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More Dangerous Compassion

September 24, 2010

I’m running around today with errands and work, following a long night of community dialogue/police brutality meetings yesterday. But quickly wanted to share this Huffington Post article: a summary of a weekend dialogue “exploring both the personal and the transpersonal challenges and possibilities of this question: How Can We Bring About a Compassionate Society?”

It’s another example, I think, of the specific problems I talked about in Dangers of Compassion.

Mystified mechanism:

As the hard inner work of contemplative practice transforms an individual, the ethical and altruistic qualities developed in such practices spill out into life with each and every action and interaction.

Root vs. Radical:

The path to a compassionate society arises from the intentions and actions of individuals within that society.

Social Change Relativism:

One small act of kindness and generosity … one act of tenderness … one act of selflessness … each of these moments makes a difference. No act is too small. Strung together, each kind gesture becomes a pearl that makes a beautiful strand of loving kindness with which to encircle self and other, close family, friends, coworkers, community, strangers and world.

Again, I sympathize with the idea that a lot of this compassion stuff is subtle, and can’t be ‘legislated.’ In a way, it really does depend on individual commitment and work. No one can cultivate compassion for us; we need to do it for ourselves.

But as I’ve emphasized, individuals do not exist in material and political vacuums. Pumping up our compassion while neglecting to develop our analysis and political program leaves us lopsided and spinning in circles. Like pushing a cart with one giant wheel and one tiny one.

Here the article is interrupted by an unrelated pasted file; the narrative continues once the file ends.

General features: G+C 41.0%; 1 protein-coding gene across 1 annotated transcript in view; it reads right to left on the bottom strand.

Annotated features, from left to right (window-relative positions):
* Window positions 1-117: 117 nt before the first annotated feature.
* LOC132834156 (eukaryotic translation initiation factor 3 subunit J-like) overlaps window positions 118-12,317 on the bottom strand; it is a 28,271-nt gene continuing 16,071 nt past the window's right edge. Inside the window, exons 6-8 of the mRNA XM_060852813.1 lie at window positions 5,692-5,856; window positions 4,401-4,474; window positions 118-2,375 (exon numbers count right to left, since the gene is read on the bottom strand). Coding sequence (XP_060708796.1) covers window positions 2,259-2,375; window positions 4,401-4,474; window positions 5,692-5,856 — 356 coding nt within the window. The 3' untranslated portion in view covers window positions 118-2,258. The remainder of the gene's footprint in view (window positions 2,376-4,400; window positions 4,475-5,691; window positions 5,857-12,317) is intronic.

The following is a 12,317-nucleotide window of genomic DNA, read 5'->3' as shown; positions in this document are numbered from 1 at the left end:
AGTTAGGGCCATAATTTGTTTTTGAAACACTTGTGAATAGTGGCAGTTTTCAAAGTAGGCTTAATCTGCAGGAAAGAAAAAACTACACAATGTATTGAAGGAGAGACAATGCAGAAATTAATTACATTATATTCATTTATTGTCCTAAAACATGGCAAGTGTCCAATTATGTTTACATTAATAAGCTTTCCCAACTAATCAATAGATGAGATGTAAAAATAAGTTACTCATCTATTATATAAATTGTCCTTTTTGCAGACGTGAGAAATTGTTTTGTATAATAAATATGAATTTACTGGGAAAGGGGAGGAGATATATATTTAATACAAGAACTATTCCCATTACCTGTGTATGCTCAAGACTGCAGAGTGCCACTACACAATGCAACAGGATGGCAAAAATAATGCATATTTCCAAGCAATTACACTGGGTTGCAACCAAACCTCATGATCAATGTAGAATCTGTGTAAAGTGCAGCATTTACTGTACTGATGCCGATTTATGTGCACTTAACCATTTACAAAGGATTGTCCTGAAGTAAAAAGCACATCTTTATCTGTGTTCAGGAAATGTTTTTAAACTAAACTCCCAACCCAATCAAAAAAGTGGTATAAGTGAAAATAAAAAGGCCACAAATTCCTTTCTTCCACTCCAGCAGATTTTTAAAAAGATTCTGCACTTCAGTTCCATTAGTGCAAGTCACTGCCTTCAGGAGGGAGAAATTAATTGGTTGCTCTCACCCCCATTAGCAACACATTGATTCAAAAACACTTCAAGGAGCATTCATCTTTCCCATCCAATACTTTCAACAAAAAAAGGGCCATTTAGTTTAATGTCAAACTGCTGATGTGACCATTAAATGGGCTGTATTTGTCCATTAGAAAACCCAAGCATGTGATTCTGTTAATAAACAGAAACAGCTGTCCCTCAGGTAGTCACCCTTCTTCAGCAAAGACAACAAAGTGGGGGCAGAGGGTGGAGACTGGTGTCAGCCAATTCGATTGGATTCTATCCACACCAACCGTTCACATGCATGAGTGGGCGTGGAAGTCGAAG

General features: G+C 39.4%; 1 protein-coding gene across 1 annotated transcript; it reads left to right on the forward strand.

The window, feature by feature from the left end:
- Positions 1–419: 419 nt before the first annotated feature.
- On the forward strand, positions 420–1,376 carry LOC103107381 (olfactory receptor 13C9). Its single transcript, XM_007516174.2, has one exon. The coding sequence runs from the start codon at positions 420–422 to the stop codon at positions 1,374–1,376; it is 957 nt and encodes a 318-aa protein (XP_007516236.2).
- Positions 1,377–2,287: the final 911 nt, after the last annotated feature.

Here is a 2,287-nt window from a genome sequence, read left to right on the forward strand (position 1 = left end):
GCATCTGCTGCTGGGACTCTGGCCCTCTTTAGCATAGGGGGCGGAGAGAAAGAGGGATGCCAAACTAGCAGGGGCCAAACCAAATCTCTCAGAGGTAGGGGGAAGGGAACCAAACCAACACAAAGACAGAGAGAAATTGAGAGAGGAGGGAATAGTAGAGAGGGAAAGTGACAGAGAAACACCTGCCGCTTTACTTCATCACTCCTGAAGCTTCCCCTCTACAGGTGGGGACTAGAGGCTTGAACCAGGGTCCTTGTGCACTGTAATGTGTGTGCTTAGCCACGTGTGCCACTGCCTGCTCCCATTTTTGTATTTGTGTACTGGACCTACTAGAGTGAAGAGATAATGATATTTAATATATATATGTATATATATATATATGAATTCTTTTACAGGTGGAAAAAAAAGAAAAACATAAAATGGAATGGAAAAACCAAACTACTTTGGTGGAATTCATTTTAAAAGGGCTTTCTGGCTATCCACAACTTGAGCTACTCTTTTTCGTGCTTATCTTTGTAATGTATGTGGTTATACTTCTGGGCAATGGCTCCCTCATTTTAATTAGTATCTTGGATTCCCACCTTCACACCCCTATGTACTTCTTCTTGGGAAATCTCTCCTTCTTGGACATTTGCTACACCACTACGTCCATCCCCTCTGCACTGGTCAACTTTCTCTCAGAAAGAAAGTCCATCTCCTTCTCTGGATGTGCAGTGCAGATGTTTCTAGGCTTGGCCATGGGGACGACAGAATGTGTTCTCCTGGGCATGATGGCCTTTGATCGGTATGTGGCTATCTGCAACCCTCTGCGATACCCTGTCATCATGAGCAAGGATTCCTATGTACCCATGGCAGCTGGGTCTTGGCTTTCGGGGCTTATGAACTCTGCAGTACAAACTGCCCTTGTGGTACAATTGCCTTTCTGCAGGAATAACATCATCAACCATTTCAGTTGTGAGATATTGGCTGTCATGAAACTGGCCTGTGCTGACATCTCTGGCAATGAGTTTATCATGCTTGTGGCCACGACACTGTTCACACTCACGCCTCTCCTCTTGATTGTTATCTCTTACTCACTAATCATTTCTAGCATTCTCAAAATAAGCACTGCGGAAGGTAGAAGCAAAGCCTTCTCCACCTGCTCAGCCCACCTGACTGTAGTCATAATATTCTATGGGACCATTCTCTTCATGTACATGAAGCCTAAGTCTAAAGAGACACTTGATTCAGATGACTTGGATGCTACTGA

Also want to note that I think that the Upaya Zen Center, where this “compassionate society” program took place, does beautiful work and includes wonderful people who clearly ‘get it,’ like Maia Duerr of Jizo Chronicles. So it’s not to say that the work of building a compassionate society is useless. (The two times I’ve seen Roshi Joan Halifax speak in person it made me want to run off and meditate 12 hours a day for three years or something — she’s that inspiring.)

Y’all know where I stand. Awakening takes devotion, and I respect that enormously. Bridging awakening with the desire to build a better society is where it’s at. And in order to do that, we have to step up our game on articulating precisely what kind of material society we want, and how we plan to get there.

Anyway, something to chew on for the weekend. Take care, everybody — see you Monday.

One Comment leave one →
  1. September 25, 2010 6:15 pm

    Peter Maurin, who worked with Dorothy Day to found the Catholic Worker movement often said that we need to make a world where it’s easier for people to be good, to be loving, to be compassionate. That idea pushes me all the time — cultivating my own spirituality and compassion, but also trying to take down the walls that make it so hard for others to do the same. I hope that makes sense?

    Anyway, as always, thanks for sharing your insights!

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